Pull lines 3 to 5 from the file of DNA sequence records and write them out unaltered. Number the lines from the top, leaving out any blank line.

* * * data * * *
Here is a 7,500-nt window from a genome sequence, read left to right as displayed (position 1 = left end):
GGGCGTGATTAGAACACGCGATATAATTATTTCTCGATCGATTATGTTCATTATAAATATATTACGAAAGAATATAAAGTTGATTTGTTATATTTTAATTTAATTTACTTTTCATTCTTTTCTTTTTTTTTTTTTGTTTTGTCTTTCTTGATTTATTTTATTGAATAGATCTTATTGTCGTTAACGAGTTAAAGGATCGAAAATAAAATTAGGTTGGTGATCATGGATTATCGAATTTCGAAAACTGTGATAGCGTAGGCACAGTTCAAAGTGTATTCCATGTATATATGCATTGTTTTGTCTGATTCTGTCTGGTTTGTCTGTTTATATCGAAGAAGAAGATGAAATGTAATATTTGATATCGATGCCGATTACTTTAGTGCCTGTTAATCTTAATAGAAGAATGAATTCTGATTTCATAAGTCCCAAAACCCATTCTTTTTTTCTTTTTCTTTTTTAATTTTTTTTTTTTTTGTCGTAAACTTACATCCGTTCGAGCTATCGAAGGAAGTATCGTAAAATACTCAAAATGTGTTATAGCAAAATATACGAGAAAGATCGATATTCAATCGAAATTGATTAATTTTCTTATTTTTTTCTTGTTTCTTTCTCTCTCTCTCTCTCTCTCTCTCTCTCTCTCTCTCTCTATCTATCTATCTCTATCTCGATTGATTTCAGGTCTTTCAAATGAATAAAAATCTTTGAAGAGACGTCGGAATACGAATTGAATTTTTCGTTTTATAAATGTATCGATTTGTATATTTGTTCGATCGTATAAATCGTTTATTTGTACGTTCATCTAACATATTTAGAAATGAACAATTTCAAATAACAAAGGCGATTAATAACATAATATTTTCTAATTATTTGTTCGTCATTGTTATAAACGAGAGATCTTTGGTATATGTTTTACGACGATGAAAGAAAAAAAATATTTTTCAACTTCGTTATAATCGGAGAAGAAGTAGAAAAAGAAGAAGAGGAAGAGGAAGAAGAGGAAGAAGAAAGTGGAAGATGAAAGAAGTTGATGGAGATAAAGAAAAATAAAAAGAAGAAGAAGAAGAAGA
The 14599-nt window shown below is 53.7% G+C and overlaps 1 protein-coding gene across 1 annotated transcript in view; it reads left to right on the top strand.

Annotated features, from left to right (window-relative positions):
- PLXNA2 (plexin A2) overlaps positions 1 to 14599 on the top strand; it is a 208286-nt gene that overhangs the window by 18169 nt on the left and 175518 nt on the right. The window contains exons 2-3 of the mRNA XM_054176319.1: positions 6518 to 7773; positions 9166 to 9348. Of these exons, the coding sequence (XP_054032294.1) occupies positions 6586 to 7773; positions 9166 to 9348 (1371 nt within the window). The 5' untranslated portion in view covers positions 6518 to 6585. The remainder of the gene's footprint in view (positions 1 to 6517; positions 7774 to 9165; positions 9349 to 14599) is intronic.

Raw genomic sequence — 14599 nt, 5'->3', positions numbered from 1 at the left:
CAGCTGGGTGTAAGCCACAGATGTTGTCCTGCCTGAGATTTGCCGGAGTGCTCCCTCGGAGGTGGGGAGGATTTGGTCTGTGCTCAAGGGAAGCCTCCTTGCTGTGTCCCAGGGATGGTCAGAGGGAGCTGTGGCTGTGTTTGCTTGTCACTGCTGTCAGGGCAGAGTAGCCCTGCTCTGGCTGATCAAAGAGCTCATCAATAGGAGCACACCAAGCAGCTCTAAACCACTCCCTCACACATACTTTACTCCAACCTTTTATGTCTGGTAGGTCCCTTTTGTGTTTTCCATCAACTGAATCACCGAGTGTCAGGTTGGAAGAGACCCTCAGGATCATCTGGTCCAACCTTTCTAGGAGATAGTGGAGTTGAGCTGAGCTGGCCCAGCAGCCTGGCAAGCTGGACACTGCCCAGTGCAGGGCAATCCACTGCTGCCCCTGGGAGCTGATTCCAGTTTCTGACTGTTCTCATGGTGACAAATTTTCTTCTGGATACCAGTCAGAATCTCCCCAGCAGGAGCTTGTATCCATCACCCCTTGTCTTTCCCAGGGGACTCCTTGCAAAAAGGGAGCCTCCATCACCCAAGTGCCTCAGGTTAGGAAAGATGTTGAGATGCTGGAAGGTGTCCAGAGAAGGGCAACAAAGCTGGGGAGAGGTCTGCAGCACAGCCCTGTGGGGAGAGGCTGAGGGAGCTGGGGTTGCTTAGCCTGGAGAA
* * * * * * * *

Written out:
The 14599-nt window shown below is 53.7% G+C and overlaps 1 protein-coding gene across 1 annotated transcript in view; it reads left to right on the top strand.

Annotated features, from left to right (window-relative positions):
- PLXNA2 (plexin A2) overlaps positions 1 to 14599 on the top strand; it is a 208286-nt gene that overhangs the window by 18169 nt on the left and 175518 nt on the right. The window contains exons 2-3 of the mRNA XM_054176319.1: positions 6518 to 7773; positions 9166 to 9348. Of these exons, the coding sequence (XP_054032294.1) occupies positions 6586 to 7773; positions 9166 to 9348 (1371 nt within the window). The 5' untranslated portion in view covers positions 6518 to 6585. The remainder of the gene's footprint in view (positions 1 to 6517; positions 7774 to 9165; positions 9349 to 14599) is intronic.